Here is the final version of the trends and house effects model that I have been estimating over the course of the past month. It shows a one-time drop in support for the President after the first debate in Denver of about 3.2%. That compares to the model’s estimate that Mr. Obama would have had a 3.7% lead in the polls tomorrow had the President continued along the same path he was following prior to the election. With the debate effect included, the model predicts the President’s national level of support among likely voters tomorrow at a mere 0.5%.
Notice, though, that the most recent polls appear slightly more favorable to the President. The model suggests that the President may have doubled that margin after Hurricane Sandy hit the Northeast. Polls whose fieldwork began on or after October 31st appear to give the President another half point on average, but the estimate fails to reach conventional levels of statistical significance.
We now have sufficient data to get reasonably stable estimates of partisan house effects. For this report, I have applied more stringent criteria in the identification of these effects which are described in the technical post. Applying those criteria gives us four pollsters whose estimates clearly favored one or the other parties compared to the consensus. Gallup, Rasmussen and ARG all lean Republican while DemocracyCorps tilts Democratic.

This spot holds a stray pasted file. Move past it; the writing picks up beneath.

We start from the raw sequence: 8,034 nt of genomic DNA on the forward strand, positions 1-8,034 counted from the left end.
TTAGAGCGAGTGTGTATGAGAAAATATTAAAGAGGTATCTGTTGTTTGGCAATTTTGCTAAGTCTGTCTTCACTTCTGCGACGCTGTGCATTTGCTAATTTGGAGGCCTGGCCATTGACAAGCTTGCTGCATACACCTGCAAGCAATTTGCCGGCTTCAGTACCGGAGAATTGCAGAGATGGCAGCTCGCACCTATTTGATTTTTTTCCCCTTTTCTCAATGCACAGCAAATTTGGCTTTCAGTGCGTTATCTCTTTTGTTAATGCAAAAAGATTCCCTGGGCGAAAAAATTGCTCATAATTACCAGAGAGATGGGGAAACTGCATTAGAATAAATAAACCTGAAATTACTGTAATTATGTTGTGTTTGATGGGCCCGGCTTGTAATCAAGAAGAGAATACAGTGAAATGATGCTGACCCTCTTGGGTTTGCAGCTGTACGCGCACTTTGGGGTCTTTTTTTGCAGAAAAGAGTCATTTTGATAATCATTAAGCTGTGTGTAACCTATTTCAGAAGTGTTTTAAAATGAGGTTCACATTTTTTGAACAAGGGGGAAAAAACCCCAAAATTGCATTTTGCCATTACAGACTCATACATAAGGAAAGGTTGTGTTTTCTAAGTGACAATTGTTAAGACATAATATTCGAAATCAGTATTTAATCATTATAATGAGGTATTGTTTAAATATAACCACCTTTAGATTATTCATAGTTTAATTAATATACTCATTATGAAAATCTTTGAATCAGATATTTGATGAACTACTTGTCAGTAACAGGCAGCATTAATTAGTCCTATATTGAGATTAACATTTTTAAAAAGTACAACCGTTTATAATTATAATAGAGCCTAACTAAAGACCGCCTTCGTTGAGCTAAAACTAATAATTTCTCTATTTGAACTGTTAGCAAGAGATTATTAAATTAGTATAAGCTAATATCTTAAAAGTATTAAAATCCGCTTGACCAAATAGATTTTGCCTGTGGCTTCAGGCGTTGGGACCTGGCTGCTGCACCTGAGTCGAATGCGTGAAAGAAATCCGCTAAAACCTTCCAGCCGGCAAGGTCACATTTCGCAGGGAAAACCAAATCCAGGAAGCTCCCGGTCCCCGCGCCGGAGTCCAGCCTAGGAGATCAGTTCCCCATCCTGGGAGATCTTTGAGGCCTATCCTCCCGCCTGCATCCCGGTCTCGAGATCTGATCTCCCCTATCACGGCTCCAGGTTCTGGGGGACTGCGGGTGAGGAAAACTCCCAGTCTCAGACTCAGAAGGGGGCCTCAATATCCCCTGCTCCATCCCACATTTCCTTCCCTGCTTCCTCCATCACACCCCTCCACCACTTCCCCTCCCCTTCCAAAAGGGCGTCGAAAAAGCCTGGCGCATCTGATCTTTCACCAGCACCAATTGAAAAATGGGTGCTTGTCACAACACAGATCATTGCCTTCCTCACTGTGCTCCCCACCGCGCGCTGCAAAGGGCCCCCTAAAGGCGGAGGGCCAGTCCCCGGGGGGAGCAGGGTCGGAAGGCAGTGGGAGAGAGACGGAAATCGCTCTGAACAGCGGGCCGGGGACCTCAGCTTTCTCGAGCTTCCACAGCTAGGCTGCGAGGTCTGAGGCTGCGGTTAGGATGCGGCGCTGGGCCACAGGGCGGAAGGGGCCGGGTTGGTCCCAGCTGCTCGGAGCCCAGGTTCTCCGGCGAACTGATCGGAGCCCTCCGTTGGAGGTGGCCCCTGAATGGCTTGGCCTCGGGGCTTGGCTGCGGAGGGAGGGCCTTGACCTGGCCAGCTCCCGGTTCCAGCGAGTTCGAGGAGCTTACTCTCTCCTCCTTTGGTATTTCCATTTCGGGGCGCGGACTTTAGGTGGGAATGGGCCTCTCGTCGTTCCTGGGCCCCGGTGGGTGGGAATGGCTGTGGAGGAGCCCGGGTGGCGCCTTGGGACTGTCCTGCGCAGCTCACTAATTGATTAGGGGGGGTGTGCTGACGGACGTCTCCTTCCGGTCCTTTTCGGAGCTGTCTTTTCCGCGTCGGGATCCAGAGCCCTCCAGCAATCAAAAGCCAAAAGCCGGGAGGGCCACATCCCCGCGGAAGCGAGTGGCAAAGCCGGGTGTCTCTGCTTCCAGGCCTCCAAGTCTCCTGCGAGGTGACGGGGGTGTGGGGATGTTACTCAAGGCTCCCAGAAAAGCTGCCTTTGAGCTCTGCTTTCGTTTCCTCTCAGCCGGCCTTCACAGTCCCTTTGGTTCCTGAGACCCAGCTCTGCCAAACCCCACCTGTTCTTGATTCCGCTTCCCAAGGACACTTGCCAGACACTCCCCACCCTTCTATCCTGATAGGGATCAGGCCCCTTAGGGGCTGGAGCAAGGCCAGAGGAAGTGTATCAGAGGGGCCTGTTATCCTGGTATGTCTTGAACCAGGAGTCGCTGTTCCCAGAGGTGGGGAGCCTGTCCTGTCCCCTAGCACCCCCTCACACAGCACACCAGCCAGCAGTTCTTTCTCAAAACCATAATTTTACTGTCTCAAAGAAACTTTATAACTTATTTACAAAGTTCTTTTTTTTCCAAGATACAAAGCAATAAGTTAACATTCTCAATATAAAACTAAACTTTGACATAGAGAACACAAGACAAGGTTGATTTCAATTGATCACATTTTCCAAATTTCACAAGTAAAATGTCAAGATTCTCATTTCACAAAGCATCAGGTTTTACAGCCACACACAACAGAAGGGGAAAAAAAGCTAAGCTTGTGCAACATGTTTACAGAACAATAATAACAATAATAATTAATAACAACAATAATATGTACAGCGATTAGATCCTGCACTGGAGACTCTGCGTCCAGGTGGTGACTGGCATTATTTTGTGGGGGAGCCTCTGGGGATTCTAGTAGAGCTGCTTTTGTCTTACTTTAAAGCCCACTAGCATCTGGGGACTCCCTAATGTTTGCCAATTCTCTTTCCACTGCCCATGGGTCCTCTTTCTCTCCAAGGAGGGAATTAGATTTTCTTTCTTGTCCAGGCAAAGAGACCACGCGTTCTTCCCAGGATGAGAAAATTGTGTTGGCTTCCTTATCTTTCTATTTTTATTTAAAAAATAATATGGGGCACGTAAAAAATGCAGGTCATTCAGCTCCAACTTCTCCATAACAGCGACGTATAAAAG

I invested more effort than in earlier installments trying to determine whether any of the three common methods of interviewing — in-person telephone, automated telephone, and over the Internet — advantaged one party or the other. Remember that pollsters who rely on automated systems cannot call cell phones, so the difference between the two telephone methods should cast some light on the concerns about excluding cell-phone users from polls. At first glance, if only the polling methods are included and no house effects estimated, then automated methods appear to lean Republican by somewhat over two percent. However one of these pollsters who rely on automated methods is Rasmussen. If I estimate a house effect for that firm, I find no statistically significant effect for automated methods in either direction. With the exception of one poll by Gravis Marketing, all the other automated polls were conducted by Public Policy Polling for one of two clients. So the finding of no significant deviation for automated methods is really a tribute to PPP who appear to have developed methods that produce unbiased results even though the firm relies on calling landlines. By implication there is no evidence that calling only landlines necessarily under-represents Democratic-leaning younger and minority voters who rely on cell phones more than do older whites. It appears that people who rely on cell phones have similar political opinions to those held by their demographic peers who rely on landlines. Appropriate demographic weighting appears sufficient to compensate for the exclusion of cell-phone users.
Internet polling is a different matter. Three organizations conduct Internet polls — Ipsos/Reuters, JZAnalytics, and YouGov/Economist. I took a similar route to my analysis of automated methods, including or excluding one or the other of these pollsters in hopes of eliminating the Internet effect. Unlike in the case of Rasmussen, including unique house effects for these pollsters showed little difference among them. All three firms using Internet polling show an average pro-Democratic tilt of about one percentage point.